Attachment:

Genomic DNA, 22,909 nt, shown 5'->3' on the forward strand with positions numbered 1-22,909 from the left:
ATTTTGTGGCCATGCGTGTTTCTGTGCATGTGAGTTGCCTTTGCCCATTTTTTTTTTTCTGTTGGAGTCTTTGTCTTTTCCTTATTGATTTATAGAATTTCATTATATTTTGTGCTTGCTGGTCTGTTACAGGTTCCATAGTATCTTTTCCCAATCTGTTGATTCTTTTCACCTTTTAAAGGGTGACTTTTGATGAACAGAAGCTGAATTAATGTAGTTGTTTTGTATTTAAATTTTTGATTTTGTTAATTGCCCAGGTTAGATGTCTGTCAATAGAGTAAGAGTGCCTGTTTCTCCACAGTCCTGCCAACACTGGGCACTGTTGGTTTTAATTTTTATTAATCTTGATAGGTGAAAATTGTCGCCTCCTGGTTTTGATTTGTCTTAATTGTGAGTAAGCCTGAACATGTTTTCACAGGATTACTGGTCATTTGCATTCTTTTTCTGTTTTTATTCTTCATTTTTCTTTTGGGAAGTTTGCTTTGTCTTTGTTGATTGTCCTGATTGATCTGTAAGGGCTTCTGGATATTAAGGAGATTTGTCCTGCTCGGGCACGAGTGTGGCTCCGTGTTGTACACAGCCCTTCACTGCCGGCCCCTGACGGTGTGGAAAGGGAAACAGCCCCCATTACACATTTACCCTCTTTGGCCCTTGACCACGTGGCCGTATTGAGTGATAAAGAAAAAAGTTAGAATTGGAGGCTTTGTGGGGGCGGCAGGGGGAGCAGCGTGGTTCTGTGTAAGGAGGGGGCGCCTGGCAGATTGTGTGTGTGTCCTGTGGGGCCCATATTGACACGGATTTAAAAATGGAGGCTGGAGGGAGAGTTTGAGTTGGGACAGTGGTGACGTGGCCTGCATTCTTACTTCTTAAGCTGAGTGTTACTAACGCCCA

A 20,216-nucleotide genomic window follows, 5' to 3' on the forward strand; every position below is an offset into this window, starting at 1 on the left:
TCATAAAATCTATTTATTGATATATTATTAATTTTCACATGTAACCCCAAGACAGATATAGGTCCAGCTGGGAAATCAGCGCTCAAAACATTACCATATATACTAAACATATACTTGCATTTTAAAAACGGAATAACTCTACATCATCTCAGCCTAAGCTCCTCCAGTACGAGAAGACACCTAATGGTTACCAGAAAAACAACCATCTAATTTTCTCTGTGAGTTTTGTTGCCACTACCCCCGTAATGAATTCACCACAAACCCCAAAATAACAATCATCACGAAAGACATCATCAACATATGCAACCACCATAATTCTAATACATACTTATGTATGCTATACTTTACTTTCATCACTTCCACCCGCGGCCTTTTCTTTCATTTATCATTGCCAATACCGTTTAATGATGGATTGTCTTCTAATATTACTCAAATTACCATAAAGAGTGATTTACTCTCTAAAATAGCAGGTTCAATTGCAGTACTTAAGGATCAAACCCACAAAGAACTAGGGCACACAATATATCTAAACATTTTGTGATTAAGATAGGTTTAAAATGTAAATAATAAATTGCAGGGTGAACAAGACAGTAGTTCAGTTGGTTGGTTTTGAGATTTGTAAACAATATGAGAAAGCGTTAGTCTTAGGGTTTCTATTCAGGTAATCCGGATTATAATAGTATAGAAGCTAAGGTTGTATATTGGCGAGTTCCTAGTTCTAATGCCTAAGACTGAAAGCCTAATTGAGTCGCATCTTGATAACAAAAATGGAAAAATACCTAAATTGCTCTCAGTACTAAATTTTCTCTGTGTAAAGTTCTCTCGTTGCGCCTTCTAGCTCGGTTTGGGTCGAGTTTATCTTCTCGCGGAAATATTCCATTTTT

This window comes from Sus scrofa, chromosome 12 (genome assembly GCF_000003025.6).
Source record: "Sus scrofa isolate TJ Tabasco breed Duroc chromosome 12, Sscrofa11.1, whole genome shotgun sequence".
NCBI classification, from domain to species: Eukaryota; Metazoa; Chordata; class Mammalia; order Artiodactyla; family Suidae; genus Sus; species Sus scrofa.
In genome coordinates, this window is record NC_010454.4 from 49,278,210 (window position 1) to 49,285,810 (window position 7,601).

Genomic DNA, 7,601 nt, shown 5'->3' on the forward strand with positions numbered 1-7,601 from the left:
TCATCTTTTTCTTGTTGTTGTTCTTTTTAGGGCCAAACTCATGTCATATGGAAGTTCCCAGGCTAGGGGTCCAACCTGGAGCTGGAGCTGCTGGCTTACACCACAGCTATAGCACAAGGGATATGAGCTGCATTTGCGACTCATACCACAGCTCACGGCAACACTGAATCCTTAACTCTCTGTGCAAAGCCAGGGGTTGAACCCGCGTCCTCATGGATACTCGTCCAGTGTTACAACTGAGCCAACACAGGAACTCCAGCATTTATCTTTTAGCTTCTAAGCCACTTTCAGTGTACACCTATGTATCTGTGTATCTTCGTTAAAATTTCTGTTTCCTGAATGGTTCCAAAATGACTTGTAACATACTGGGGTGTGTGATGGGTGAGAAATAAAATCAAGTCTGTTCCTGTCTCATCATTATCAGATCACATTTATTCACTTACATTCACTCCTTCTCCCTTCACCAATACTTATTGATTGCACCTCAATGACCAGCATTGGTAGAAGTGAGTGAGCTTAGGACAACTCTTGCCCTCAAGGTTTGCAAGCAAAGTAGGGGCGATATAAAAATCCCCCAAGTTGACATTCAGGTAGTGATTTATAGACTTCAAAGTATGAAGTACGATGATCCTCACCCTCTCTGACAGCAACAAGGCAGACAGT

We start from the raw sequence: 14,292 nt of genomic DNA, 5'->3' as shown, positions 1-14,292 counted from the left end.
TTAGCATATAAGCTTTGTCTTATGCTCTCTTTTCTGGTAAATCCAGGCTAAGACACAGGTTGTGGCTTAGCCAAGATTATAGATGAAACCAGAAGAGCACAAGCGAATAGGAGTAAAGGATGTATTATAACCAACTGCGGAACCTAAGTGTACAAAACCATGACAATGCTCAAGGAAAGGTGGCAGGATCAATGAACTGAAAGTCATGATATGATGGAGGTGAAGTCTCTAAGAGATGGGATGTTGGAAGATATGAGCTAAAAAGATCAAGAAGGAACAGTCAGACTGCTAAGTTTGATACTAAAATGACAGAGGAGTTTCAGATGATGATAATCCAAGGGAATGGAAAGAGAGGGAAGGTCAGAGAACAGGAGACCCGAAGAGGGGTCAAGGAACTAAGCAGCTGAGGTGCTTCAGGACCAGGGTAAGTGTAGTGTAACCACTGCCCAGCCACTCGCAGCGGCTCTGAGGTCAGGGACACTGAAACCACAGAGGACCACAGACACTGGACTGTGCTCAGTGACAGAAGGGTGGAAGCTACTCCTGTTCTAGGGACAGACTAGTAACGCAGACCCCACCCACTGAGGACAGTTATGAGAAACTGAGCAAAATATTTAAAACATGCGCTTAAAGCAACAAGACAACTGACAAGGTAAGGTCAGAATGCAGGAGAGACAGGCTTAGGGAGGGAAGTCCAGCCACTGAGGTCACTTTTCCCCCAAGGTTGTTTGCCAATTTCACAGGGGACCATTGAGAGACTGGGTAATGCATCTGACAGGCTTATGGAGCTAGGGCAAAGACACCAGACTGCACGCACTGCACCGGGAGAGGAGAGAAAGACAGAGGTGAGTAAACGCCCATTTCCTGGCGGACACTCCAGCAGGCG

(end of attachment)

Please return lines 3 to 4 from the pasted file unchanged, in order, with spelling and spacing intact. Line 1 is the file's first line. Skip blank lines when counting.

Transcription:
A 20,216-nucleotide genomic window follows, 5' to 3' on the forward strand; every position below is an offset into this window, starting at 1 on the left:
TCATAAAATCTATTTATTGATATATTATTAATTTTCACATGTAACCCCAAGACAGATATAGGTCCAGCTGGGAAATCAGCGCTCAAAACATTACCATATATACTAAACATATACTTGCATTTTAAAAACGGAATAACTCTACATCATCTCAGCCTAAGCTCCTCCAGTACGAGAAGACACCTAATGGTTACCAGAAAAACAACCATCTAATTTTCTCTGTGAGTTTTGTTGCCACTACCCCCGTAATGAATTCACCACAAACCCCAAAATAACAATCATCACGAAAGACATCATCAACATATGCAACCACCATAATTCTAATACATACTTATGTATGCTATACTTTACTTTCATCACTTCCACCCGCGGCCTTTTCTTTCATTTATCATTGCCAATACCGTTTAATGATGGATTGTCTTCTAATATTACTCAAATTACCATAAAGAGTGATTTACTCTCTAAAATAGCAGGTTCAATTGCAGTACTTAAGGATCAAACCCACAAAGAACTAGGGCACACAATATATCTAAACATTTTGTGATTAAGATAGGTTTAAAATGTAAATAATAAATTGCAGGGTGAACAAGACAGTAGTTCAGTTGGTTGGTTTTGAGATTTGTAAACAATATGAGAAAGCGTTAGTCTTAGGGTTTCTATTCAGGTAATCCGGATTATAATAGTATAGAAGCTAAGGTTGTATATTGGCGAGTTCCTAGTTCTAATGCCTAAGACTGAAAGCCTAATTGAGTCGCATCTTGATAACAAAAATGGAAAAATACCTAAATTGCTCTCAGTACTAAATTTTCTCTGTGTAAAGTTCTCTCGTTGCGCCTTCTAGCTCGGTTTGGGTCGAGTTTATCTTCTCGCGGAAATATTCCATTTTT